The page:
While ransomware is a clear and present danger to any e-commerce business, it’s not the only one etailers should be concerned about. If a cybercriminal gets into your computer through an unpatched vulnerability, you could unwittingly be handing over all your credentials or customer data for use or sale on the black market.
Keyloggers can record usernames and passwords to bank accounts or other sensitive information. After acquiring the credentials to your website, a cybercriminal could record your customers’ credentials or load malware onto the computers of anyone who visits your site. The last thing you want is for people to think your store isn’t safe to visit or purchase from.
There also may be a legal matter to consider. Government regulations — such as HIPAA and state privacy laws — require certain basic security safeguards for customer data. Failure to have a regularly patched OS may violate those requirements and leave you liable if your customer data is breached. Many cyber insurance policies won’t pay out if basic safeguards aren’t met.
Not upgrading to Windows 10 leaves you and your business vulnerable, and history shows that an exploit could cost you more than you can afford.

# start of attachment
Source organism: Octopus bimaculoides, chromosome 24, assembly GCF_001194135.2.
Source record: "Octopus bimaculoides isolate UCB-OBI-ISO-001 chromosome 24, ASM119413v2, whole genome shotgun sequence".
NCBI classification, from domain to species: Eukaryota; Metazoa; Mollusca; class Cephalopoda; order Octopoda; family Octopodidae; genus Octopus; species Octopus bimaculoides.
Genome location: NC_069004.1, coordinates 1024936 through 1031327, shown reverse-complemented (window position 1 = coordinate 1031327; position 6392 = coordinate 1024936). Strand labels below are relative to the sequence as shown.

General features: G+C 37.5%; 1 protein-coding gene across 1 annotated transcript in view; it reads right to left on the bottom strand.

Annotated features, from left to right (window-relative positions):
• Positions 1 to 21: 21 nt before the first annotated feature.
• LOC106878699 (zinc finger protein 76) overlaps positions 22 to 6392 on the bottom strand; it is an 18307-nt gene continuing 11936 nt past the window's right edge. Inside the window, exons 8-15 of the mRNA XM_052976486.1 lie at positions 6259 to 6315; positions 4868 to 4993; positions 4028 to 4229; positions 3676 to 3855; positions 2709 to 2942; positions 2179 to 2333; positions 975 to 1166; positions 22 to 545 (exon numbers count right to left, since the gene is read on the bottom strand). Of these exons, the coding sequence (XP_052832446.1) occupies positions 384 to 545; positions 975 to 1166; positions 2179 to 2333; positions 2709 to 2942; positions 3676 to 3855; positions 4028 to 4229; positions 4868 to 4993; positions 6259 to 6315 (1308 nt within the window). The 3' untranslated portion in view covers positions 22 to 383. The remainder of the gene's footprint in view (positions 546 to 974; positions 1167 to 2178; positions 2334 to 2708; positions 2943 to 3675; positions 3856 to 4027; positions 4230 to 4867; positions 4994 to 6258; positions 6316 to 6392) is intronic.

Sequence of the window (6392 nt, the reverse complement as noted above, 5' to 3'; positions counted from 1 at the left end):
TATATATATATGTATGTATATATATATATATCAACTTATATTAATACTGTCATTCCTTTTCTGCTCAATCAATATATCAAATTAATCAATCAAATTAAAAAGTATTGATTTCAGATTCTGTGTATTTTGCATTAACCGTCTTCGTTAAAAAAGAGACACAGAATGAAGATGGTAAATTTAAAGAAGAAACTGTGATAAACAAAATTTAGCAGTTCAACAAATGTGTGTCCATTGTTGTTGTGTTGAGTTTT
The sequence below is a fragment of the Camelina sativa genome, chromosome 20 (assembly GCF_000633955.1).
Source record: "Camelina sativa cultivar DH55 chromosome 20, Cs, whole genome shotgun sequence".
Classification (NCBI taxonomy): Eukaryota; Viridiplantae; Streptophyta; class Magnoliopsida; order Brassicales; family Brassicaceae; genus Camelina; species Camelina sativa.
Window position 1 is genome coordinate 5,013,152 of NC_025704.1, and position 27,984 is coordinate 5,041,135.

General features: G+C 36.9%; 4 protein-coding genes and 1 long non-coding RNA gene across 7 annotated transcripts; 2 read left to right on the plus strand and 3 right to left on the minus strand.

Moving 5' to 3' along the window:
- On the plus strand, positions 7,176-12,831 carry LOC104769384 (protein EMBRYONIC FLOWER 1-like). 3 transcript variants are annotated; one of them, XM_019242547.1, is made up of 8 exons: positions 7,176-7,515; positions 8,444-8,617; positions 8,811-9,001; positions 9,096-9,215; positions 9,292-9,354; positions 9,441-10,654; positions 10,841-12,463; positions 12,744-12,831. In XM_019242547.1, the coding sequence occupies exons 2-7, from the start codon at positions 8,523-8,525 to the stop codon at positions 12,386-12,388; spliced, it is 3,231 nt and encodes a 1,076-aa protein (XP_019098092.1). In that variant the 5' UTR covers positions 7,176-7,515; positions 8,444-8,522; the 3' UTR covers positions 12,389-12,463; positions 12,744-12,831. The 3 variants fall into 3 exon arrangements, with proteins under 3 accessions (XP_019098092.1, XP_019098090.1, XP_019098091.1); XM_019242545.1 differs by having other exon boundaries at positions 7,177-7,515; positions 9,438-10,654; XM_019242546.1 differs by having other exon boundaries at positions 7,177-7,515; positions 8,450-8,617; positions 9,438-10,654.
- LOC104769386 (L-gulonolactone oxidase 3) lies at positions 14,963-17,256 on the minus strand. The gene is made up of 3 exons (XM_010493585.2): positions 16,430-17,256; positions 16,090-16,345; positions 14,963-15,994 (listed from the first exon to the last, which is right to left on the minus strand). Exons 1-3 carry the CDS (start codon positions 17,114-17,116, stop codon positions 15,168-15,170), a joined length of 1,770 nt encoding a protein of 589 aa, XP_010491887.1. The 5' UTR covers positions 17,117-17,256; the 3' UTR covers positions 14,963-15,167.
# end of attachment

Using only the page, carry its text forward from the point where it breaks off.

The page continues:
It’s hard to sift through the constant barrage of reports about major new cyberattacks to determine the cause of any one attack. All too often it is human error, rather than software or hardware problems, that opens the door to cybercriminals.
Even though human fallibility is a constant concern, an up-to-date OS and other security measures, such as email and Web filtering, and comprehensive employee training, can help defend against attackers easily exploiting a known vulnerability.
Unfortunately, too many businesses and organizations don’t prioritize the expense of remaining current with IT security issues until it’s too late.
Georgia has had its share of cyber problems, but last year’s SamSam malware attack on the city of Atlanta was the most impactful. It crippled the city’s IT infrastructure.
However, rather than pay the ransom, the city invested more than $2.6 million in emergency and recovery services to update its outdated cybersecurity.
An analysis of the attack showed that critical security patches that might have prevented access to the city’s systems had not been applied more than a month after their release.
Florida’s Lake City municipality suffered a large scale ransomware attack in June.